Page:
He sang many opera performances in a wide-ranging repertory that covered several centuries. He was as comfortable and authentic in Monteverdi as he was in the music of his own time. He has had many years of experience in music of the Elizabethan period. English's debut in opera took place with the English Opera Group in 1956 when he sang the evil Peter Quint in Benjamin Britten's The Turn of the Screw under the composer's direction. He also sang the role in Milan.

English received good notices for his interpretations in works by contemporary composers such as Tippett, Richard Rodney Bennett (who had requested him for the title role in The Ledge), Stravinsky, Luigi Dallapiccola, and Henze. He appeared at the Glyndebourne Festival 1962–1964 (where he sang in Monteverdi's L'incoronazione di Poppea), and in 1963 at the Grand Opéra Paris (as Andres in Alban Berg's Wozzeck).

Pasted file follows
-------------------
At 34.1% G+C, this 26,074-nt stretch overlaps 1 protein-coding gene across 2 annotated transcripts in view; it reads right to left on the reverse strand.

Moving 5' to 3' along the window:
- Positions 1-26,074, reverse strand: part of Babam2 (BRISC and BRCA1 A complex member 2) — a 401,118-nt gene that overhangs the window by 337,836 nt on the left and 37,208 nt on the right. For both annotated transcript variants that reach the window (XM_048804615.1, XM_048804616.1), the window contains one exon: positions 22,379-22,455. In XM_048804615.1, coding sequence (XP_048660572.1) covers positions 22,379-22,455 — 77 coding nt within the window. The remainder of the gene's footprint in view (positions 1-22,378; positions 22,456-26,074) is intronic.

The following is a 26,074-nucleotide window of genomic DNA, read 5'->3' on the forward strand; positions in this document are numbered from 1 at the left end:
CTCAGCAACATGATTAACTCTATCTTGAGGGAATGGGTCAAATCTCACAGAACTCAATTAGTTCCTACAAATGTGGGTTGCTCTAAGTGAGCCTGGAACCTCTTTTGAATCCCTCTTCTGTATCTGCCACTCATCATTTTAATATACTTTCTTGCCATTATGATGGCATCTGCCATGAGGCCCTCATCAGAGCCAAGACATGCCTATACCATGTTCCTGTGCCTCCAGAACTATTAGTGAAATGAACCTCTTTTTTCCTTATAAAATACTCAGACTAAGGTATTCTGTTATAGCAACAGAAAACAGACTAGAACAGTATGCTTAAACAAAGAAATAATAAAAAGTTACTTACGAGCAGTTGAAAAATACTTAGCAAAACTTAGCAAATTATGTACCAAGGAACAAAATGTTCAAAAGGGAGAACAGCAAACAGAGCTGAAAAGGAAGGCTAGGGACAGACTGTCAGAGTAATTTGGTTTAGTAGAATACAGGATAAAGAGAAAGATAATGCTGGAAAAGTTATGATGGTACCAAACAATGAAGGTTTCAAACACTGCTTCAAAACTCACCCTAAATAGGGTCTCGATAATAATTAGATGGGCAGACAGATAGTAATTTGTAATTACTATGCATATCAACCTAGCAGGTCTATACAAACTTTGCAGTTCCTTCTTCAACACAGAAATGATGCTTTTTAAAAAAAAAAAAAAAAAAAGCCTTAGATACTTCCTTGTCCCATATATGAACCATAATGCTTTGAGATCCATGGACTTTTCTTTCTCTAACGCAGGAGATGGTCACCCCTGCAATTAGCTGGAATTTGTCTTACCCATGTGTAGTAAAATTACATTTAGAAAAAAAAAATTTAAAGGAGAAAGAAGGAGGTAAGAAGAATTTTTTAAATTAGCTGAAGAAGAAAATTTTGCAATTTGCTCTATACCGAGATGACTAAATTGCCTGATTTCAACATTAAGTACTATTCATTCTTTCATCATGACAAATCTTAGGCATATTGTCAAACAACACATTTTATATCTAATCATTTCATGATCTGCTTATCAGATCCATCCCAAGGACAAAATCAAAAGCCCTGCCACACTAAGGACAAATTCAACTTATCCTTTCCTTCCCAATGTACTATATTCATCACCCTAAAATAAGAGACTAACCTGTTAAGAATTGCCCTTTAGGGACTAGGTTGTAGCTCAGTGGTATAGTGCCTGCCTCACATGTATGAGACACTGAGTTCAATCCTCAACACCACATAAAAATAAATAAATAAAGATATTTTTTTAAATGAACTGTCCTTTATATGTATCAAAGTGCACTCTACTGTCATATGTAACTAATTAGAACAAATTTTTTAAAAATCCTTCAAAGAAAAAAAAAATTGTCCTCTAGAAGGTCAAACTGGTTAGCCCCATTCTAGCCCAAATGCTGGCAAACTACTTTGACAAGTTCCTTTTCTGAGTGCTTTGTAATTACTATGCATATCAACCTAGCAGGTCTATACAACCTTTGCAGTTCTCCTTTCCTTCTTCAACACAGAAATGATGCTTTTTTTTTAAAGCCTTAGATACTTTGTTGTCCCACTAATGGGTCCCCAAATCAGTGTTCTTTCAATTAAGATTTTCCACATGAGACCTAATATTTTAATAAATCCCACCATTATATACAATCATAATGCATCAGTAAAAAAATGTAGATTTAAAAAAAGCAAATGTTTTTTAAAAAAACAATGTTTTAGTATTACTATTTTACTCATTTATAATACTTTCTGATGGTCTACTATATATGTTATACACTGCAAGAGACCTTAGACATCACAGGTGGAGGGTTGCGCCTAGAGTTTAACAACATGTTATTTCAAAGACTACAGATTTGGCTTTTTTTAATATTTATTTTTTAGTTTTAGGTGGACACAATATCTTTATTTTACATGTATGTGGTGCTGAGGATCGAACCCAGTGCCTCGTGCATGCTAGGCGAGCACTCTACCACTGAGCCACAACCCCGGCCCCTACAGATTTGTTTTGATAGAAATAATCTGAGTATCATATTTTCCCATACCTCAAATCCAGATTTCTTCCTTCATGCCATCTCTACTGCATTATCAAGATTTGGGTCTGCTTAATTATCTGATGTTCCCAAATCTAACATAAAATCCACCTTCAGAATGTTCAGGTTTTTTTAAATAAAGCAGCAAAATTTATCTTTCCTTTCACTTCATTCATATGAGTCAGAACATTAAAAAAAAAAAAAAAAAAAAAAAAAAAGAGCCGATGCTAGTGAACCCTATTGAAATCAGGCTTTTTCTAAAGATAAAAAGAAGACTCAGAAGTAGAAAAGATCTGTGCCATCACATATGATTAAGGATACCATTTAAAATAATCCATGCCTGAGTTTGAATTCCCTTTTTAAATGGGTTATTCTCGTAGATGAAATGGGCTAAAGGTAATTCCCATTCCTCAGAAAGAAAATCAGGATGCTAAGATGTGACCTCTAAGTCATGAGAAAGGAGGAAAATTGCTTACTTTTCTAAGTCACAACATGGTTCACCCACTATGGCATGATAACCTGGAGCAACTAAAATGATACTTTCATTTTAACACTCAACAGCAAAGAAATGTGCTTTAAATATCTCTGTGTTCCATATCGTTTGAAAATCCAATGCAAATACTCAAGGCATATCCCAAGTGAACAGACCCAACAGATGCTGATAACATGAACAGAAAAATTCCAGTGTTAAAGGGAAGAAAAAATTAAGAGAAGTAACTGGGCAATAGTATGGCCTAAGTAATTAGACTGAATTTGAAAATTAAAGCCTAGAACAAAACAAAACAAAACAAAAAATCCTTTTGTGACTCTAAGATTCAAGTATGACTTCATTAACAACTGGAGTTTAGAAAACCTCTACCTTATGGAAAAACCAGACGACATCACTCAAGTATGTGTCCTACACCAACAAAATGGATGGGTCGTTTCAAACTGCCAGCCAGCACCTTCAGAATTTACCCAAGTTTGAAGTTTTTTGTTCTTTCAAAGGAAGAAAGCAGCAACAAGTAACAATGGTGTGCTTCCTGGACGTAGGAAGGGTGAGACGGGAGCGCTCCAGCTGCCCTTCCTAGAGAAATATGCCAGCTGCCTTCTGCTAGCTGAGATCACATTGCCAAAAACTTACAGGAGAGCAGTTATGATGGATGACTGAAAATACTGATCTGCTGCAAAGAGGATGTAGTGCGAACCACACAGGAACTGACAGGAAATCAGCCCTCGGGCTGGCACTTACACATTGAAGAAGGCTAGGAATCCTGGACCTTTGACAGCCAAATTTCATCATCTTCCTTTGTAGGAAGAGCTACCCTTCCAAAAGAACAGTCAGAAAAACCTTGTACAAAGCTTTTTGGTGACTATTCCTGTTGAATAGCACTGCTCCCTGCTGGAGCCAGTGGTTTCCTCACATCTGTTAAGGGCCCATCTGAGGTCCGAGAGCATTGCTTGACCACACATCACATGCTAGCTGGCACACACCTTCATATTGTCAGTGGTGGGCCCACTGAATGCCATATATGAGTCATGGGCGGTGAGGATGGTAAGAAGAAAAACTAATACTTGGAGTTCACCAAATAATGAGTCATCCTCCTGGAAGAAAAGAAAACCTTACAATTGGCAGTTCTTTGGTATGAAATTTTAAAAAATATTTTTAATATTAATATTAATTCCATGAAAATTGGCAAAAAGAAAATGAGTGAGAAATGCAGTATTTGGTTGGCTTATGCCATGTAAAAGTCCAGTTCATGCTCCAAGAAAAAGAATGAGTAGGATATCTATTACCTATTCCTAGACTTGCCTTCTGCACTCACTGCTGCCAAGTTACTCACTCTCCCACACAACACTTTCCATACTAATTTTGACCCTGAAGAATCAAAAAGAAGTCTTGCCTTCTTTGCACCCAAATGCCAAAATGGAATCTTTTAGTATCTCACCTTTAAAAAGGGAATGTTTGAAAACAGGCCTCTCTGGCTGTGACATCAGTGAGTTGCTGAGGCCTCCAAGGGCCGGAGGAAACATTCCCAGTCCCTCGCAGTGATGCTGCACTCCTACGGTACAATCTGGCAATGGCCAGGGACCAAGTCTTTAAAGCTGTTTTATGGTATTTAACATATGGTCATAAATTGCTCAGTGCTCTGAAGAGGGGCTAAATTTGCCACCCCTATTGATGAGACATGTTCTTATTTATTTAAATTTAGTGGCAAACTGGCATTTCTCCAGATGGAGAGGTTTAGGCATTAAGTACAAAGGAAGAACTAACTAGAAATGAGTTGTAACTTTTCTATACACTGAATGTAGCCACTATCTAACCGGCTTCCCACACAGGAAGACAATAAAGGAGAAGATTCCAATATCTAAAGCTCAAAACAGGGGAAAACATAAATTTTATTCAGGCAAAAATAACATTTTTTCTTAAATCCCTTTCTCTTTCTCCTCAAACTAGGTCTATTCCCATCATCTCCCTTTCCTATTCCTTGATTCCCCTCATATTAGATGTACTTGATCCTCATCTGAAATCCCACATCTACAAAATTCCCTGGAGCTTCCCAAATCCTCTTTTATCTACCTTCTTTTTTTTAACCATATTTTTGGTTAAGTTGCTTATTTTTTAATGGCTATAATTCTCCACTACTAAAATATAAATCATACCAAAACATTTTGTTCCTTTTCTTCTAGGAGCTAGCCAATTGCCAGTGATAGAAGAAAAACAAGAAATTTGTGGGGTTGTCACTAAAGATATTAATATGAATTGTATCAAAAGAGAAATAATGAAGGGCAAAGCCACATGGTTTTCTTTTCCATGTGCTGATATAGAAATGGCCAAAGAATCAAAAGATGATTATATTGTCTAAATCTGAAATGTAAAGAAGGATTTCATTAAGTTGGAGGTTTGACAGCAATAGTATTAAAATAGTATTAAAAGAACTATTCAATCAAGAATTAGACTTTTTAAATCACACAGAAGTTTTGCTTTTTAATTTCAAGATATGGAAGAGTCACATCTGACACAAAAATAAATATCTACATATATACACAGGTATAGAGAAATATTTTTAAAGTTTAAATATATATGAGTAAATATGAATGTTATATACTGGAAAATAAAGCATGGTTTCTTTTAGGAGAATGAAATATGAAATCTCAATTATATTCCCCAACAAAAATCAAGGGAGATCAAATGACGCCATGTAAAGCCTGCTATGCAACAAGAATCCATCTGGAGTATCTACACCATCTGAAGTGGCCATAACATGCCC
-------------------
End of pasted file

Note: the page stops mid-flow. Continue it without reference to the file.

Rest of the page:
From 1960 to 1977, English was professor of music at the RCM, and tutor in singing at New College, Oxford.[1] During 1968–1969 he was with others in Rio de Janeiro, Toronto, Brussels, Stockholm, Rome, Cologne, Amsterdam and Lisbon in a successful concert program, which included works from both the Baroque era, in particular of Johann Sebastian Bach, and from the modern era.

In 1973, he was artist-in-residence for universities in Western Australia and New South Wales.[1]

In 1977, he became Founding Director of the Opera Studio of the Victorian College of the Arts in Melbourne. He also supervised postgraduate vocal studies in baroque music and movement.